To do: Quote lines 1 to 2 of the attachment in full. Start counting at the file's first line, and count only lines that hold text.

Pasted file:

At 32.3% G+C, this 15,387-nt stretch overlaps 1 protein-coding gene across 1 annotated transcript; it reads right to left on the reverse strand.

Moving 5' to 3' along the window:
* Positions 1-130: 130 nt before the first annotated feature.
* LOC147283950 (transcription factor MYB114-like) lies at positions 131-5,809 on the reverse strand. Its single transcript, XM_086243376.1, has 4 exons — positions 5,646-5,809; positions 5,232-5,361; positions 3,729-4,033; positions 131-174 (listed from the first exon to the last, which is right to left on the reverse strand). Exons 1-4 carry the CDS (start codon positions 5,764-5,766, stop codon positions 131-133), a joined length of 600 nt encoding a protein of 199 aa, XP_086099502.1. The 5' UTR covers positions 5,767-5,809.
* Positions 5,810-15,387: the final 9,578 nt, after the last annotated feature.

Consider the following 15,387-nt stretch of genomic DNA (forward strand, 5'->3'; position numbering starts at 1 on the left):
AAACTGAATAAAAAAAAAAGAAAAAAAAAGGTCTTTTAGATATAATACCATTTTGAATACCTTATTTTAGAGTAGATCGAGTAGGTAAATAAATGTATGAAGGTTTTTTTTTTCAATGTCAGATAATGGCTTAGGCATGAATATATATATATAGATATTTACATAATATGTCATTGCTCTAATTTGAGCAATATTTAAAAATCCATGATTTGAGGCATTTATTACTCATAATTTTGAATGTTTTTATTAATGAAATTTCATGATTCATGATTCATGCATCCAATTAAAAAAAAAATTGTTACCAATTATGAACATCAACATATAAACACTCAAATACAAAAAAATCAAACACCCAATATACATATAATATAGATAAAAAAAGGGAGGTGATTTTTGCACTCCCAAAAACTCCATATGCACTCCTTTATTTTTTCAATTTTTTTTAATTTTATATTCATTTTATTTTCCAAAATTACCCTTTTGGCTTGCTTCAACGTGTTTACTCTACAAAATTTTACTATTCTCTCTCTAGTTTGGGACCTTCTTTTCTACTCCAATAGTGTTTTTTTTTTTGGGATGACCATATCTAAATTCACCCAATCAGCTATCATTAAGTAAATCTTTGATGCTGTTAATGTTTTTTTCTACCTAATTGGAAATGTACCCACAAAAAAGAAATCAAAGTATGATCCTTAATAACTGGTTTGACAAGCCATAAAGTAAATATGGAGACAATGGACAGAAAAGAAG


At 32.3% G+C, this 15,387-nt stretch overlaps 1 protein-coding gene across 1 annotated transcript; it reads right to left on the reverse strand.

Moving 5' to 3' along the window: